Matthew Pavlich marks in front of Andrew Mackie during Fremantle's elimination final win over Geelong
Photo: Getty Images
There's a reason why the big names are big names
Having watched their heroics during the regular season, it was no surprise to see Lance Franklin and Matthew Pavlich produce the goods in their respective finals at the MCG. The same couldn't be said for Travis Cloke and Andrew Embley, who both played their finest games of the season when their teams needed it most. Cloke's form woes have been chronicled ad nauseam this year but he was superb against Hawthorn, his six goals keeping Collingwood in the game far longer than they deserved. Meanwhile, the West Coast veteran was superb in the Eagles' hammering of North Melbourne with classic wingman's numbers of 22 kicks, 11 marks, four goals. Neither Cloke nor Embley have been anywhere near their best in 2012 but they delivered in spades at the weekend. Some other 'big names' - including Dale Thomas - still have some way to go.
This time, the Cats really are finished
It has been a very long time since any team made Geelong look second-rate in a final but Fremantle managed it on Saturday night. That's as much a hat-tip to Ross Lyon's new, relentless Dockers as it is to the remarkable longevity of the Cats side built by Mark Thompson and cajoled into one last triumph by Chris Scott last year. However, the ride is now officially over. The Cats were caught out in defence by Pavlich, Chris Mayne and Michael Walters; they fumbled repeatedly through the midfield under the Dockers' incessant pressure and their forwards misfired as a result. Geelong won't collapse like, say, Port Adelaide did after 2007 - Jimmy Bartel, Tom Hawkins and Joel Selwood will see to that - but they're done as premiership contenders for the immediate future.
The Crows have paid for their soft draw
Adelaide's top-two finish looked good on paper but as many expected, it was a premiership tilt built on shaky foundations. Only five of the Crows' 17 wins came against teams that finished in the top eight, and only one came against a top-four rival - against Sydney at the SCG. None of that is Adelaide's fault - they can only play (and beat) whoever they're fixtured against - but their soft draw artificially inflated their ladder position. The Swans are vastly different to the great teams of 2005-06 but they still boast finals experience in Adam Goodes, Jude Bolton, Ryan O'Keefe and Lewis Roberts-Thomson that the Crows can only dream of. You only need to look at Goodes' fantastic first half compared to the limp efforts of his Adelaide counterparts Kurt Tippett and Taylor Walker to see the difference it makes.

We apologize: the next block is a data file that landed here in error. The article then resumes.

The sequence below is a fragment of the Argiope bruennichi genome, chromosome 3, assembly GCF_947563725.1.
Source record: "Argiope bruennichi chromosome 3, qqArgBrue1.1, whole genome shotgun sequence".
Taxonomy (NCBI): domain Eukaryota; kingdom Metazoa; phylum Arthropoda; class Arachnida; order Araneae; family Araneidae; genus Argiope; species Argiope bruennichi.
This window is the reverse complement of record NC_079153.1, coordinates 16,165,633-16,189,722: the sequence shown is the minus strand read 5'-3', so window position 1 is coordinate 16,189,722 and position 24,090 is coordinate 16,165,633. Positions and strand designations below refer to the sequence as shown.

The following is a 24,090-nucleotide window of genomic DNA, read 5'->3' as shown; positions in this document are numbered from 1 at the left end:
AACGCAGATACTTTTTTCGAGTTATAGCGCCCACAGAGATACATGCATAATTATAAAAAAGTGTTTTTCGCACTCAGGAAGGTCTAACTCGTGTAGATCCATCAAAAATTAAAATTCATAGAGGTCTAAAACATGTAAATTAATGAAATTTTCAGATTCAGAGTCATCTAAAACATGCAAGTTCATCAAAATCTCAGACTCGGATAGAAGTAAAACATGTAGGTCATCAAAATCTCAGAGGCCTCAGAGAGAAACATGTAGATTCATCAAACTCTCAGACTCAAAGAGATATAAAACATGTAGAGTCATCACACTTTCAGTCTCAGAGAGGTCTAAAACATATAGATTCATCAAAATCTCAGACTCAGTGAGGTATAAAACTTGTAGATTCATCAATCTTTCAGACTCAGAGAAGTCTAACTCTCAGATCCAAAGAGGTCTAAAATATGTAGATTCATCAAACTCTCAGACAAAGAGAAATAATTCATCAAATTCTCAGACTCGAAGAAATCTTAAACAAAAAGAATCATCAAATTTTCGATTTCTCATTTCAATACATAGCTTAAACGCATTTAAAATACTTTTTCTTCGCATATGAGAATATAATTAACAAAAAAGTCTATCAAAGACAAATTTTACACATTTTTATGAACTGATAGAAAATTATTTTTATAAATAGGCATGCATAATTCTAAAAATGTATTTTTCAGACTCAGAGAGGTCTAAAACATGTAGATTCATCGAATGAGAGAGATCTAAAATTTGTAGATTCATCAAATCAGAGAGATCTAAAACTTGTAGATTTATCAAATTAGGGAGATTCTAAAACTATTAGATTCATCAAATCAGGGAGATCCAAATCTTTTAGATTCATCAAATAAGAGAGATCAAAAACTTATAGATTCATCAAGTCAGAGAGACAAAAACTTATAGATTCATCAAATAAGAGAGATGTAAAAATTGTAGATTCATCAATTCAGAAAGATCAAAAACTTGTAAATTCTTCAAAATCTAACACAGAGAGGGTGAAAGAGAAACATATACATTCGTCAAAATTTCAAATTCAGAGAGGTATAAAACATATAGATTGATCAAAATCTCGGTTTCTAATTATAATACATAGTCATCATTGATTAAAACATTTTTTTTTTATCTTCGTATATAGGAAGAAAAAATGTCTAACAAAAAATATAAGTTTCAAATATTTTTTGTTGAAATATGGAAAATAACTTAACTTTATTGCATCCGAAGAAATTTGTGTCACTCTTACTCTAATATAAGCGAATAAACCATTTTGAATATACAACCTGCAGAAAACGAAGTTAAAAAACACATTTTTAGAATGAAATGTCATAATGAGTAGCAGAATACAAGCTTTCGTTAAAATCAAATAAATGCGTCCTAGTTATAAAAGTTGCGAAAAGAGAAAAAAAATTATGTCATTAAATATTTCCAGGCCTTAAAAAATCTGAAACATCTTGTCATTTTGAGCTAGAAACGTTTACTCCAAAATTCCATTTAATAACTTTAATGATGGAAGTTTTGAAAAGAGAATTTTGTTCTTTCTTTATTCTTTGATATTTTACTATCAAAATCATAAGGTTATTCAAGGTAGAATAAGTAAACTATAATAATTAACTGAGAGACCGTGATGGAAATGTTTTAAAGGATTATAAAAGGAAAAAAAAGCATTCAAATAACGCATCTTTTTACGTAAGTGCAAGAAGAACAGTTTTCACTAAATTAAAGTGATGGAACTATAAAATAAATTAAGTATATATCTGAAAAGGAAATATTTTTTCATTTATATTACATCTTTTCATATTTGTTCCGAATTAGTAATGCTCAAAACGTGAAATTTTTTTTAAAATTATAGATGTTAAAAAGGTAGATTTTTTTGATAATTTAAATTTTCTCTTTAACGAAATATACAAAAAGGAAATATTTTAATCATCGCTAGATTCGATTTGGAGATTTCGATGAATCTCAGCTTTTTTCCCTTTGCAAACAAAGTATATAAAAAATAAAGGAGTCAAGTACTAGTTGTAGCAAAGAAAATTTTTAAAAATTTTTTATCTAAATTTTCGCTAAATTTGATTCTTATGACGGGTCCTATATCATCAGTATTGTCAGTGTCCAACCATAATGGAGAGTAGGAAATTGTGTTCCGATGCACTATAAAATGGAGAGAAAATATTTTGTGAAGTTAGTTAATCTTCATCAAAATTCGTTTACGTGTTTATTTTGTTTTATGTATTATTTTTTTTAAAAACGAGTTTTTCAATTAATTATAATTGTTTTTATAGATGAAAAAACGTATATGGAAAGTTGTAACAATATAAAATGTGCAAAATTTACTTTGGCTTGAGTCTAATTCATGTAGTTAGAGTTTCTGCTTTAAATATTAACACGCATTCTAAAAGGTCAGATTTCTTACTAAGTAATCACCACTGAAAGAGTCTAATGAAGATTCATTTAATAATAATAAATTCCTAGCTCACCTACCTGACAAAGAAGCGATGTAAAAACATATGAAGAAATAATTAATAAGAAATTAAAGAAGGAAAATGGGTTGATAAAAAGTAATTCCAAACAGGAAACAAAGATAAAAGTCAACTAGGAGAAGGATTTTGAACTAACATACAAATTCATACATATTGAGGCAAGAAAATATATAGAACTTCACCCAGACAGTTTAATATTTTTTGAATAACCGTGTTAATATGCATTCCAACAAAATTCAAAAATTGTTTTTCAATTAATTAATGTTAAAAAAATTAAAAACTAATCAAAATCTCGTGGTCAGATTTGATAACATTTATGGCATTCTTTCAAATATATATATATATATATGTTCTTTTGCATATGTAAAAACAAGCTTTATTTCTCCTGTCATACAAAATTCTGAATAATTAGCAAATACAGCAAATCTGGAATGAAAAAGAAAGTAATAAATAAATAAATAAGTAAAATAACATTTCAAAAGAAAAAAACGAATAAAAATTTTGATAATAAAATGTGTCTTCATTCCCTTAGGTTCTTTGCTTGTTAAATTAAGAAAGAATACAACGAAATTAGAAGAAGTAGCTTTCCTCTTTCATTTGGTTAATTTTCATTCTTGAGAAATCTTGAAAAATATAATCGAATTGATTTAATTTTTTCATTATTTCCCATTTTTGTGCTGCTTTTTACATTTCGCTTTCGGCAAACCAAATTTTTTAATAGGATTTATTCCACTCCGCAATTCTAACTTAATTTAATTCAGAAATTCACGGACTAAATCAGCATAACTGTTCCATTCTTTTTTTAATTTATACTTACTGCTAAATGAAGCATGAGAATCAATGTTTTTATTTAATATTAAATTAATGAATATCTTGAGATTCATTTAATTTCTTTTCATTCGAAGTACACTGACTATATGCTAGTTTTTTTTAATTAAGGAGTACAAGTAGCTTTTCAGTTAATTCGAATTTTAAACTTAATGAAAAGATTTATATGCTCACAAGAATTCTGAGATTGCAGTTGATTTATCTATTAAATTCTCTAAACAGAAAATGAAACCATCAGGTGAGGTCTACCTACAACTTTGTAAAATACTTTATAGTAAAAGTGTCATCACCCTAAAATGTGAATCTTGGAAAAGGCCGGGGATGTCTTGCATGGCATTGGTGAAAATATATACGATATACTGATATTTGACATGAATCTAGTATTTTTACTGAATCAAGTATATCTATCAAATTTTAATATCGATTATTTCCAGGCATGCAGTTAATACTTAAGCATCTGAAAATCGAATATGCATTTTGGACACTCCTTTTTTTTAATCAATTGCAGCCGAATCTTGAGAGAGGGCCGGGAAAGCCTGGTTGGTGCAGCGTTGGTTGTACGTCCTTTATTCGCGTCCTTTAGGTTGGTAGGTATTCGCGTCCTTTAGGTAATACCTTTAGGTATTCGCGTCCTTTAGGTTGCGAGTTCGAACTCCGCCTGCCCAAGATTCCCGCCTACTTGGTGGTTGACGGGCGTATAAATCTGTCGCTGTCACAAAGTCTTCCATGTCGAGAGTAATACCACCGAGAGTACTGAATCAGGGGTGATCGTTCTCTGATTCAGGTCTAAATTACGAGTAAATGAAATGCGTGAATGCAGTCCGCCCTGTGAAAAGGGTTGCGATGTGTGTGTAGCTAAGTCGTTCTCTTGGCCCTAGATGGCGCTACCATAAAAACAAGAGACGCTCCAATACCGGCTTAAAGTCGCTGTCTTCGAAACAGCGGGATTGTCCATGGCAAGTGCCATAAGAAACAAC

Don't write off the Eagles just yet
On the form they displayed against North Melbourne on Sunday West Coast will give Collingwood an almighty shake in their MCG semi-final and they could even go in at level pegging with the bookies. With Daniel Kerr, Dean Cox, Andrew Embley and Darren Glass all on song, casual onlookers could be forgiven for mistaking the Eagles for the premiership squad of 2006. But the 2012 team is a very different beast - they've got a good key forward (Josh Kennedy) this time around and a wildcard in the form of Nic Naitanui who will give the Pies coach Nathan Buckley some serious headaches.
In contrast, Collingwood are still battling to find a backup ruck option for a battling Darren Jolly, while they could find themselves without two key defenders in Chris Tarrant and Nick Maxwell, who will both face the match review panel's scrutiny on Monday. The Pies still have Dane Swan, Scott Pendlebury and Cloke in decent nick but on exposed form, that might not be enough.
- With apologies to Mark Harvey, Ross Lyon is worth every bit of the PR nightmare (and the reported $1m salary) Freo took on when they poached him from the Saints.
- North Melbourne's claim they were building a brand of football that will stand up in finals looked shaky during an inconsistent season. It's completely collapsed now.
- The brutal first half of Hawthorn-Collingwood served to show the bottom six sides in the comp just how far off the pace they are.
- In less than two hours, Hawthorn's Shane Savage went from being a non-playing emergency to kicking one of the goals of the season from the pocket at the Punt Road end. Footy's a funny game.
- Four goals from limited opportunities against the Hawks show Andrew Krakouer's arduous return from a knee reco was worth the effort.
- The Friday night prelim in Sydney is going to be a belter. The Swans will either face a team they haven't beaten in 11 attempts over seven years, or the team with which they share one of the great modern finals rivalries. Stirring stuff.
- It was a bad weekend for those with first names beginning with B after Brendan Whitecross, Beau Waters and Ben McGlynn's suffered injuries that will likely end their finals campaigns. Meanwhile, Hawthorn breathe a sigh of relief that their full-forward's real mane is Lance.
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